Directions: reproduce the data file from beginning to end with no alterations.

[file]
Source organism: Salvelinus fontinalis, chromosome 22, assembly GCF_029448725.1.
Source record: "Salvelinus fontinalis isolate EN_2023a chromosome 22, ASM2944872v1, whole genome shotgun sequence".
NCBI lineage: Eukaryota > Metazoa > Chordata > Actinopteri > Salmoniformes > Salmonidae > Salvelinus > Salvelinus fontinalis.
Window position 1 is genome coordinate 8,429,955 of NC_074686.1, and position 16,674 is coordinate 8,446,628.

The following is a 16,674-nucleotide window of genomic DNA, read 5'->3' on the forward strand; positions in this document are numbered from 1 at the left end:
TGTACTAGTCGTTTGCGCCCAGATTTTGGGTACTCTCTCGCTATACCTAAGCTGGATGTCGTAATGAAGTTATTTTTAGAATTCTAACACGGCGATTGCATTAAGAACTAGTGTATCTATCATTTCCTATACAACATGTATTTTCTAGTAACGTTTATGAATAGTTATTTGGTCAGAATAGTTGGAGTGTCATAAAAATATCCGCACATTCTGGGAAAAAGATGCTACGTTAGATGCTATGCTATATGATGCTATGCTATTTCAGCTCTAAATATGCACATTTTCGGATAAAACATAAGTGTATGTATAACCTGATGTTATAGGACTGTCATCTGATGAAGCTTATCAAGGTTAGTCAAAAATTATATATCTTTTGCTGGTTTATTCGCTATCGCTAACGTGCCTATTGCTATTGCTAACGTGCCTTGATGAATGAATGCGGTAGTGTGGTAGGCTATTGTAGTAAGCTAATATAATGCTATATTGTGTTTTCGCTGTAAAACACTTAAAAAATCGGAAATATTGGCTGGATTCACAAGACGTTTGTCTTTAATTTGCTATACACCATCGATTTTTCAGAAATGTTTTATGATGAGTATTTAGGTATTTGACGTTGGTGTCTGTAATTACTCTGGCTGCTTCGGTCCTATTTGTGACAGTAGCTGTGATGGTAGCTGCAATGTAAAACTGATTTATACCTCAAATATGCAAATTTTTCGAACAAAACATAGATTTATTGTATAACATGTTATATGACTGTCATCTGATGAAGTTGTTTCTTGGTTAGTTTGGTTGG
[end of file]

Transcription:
Source organism: Salvelinus fontinalis, chromosome 22, assembly GCF_029448725.1.
Source record: "Salvelinus fontinalis isolate EN_2023a chromosome 22, ASM2944872v1, whole genome shotgun sequence".
NCBI lineage: Eukaryota > Metazoa > Chordata > Actinopteri > Salmoniformes > Salmonidae > Salvelinus > Salvelinus fontinalis.
Window position 1 is genome coordinate 8,429,955 of NC_074686.1, and position 16,674 is coordinate 8,446,628.

The following is a 16,674-nucleotide window of genomic DNA, read 5'->3' on the forward strand; positions in this document are numbered from 1 at the left end:
TGTACTAGTCGTTTGCGCCCAGATTTTGGGTACTCTCTCGCTATACCTAAGCTGGATGTCGTAATGAAGTTATTTTTAGAATTCTAACACGGCGATTGCATTAAGAACTAGTGTATCTATCATTTCCTATACAACATGTATTTTCTAGTAACGTTTATGAATAGTTATTTGGTCAGAATAGTTGGAGTGTCATAAAAATATCCGCACATTCTGGGAAAAAGATGCTACGTTAGATGCTATGCTATATGATGCTATGCTATTTCAGCTCTAAATATGCACATTTTCGGATAAAACATAAGTGTATGTATAACCTGATGTTATAGGACTGTCATCTGATGAAGCTTATCAAGGTTAGTCAAAAATTATATATCTTTTGCTGGTTTATTCGCTATCGCTAACGTGCCTATTGCTATTGCTAACGTGCCTTGATGAATGAATGCGGTAGTGTGGTAGGCTATTGTAGTAAGCTAATATAATGCTATATTGTGTTTTCGCTGTAAAACACTTAAAAAATCGGAAATATTGGCTGGATTCACAAGACGTTTGTCTTTAATTTGCTATACACCATCGATTTTTCAGAAATGTTTTATGATGAGTATTTAGGTATTTGACGTTGGTGTCTGTAATTACTCTGGCTGCTTCGGTCCTATTTGTGACAGTAGCTGTGATGGTAGCTGCAATGTAAAACTGATTTATACCTCAAATATGCAAATTTTTCGAACAAAACATAGATTTATTGTATAACATGTTATATGACTGTCATCTGATGAAGTTGTTTCTTGGTTAGTTTGGTTGG